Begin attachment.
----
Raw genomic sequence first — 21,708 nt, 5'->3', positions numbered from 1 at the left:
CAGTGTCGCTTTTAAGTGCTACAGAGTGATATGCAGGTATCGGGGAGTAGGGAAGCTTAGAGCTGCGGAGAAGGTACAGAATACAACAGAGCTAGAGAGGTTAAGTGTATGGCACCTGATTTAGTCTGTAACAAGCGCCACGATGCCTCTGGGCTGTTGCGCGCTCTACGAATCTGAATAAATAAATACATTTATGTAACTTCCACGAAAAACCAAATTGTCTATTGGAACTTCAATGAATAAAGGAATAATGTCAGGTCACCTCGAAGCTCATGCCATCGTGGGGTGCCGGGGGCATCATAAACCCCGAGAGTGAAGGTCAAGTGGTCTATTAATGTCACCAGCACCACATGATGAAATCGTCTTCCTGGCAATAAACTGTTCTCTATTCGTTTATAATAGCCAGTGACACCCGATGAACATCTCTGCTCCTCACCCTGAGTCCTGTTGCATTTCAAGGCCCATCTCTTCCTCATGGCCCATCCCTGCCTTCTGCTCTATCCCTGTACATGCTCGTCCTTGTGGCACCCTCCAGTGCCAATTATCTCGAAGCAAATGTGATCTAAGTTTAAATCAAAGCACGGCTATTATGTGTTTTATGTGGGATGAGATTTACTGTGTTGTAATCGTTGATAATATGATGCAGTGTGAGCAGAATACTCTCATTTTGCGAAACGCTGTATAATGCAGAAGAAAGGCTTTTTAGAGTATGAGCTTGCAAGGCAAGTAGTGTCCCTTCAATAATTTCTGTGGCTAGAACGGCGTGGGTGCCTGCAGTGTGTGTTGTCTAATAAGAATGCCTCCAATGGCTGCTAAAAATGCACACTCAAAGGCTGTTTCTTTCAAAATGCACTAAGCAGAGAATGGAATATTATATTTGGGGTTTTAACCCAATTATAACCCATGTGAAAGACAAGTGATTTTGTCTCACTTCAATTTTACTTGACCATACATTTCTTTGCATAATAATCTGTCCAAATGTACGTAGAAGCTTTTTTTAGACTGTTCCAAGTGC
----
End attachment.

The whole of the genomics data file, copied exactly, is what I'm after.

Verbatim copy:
Raw genomic sequence first — 21,708 nt, 5'->3', positions numbered from 1 at the left:
CAGTGTCGCTTTTAAGTGCTACAGAGTGATATGCAGGTATCGGGGAGTAGGGAAGCTTAGAGCTGCGGAGAAGGTACAGAATACAACAGAGCTAGAGAGGTTAAGTGTATGGCACCTGATTTAGTCTGTAACAAGCGCCACGATGCCTCTGGGCTGTTGCGCGCTCTACGAATCTGAATAAATAAATACATTTATGTAACTTCCACGAAAAACCAAATTGTCTATTGGAACTTCAATGAATAAAGGAATAATGTCAGGTCACCTCGAAGCTCATGCCATCGTGGGGTGCCGGGGGCATCATAAACCCCGAGAGTGAAGGTCAAGTGGTCTATTAATGTCACCAGCACCACATGATGAAATCGTCTTCCTGGCAATAAACTGTTCTCTATTCGTTTATAATAGCCAGTGACACCCGATGAACATCTCTGCTCCTCACCCTGAGTCCTGTTGCATTTCAAGGCCCATCTCTTCCTCATGGCCCATCCCTGCCTTCTGCTCTATCCCTGTACATGCTCGTCCTTGTGGCACCCTCCAGTGCCAATTATCTCGAAGCAAATGTGATCTAAGTTTAAATCAAAGCACGGCTATTATGTGTTTTATGTGGGATGAGATTTACTGTGTTGTAATCGTTGATAATATGATGCAGTGTGAGCAGAATACTCTCATTTTGCGAAACGCTGTATAATGCAGAAGAAAGGCTTTTTAGAGTATGAGCTTGCAAGGCAAGTAGTGTCCCTTCAATAATTTCTGTGGCTAGAACGGCGTGGGTGCCTGCAGTGTGTGTTGTCTAATAAGAATGCCTCCAATGGCTGCTAAAAATGCACACTCAAAGGCTGTTTCTTTCAAAATGCACTAAGCAGAGAATGGAATATTATATTTGGGGTTTTAACCCAATTATAACCCATGTGAAAGACAAGTGATTTTGTCTCACTTCAATTTTACTTGACCATACATTTCTTTGCATAATAATCTGTCCAAATGTACGTAGAAGCTTTTTTTAGACTGTTCCAAGTGC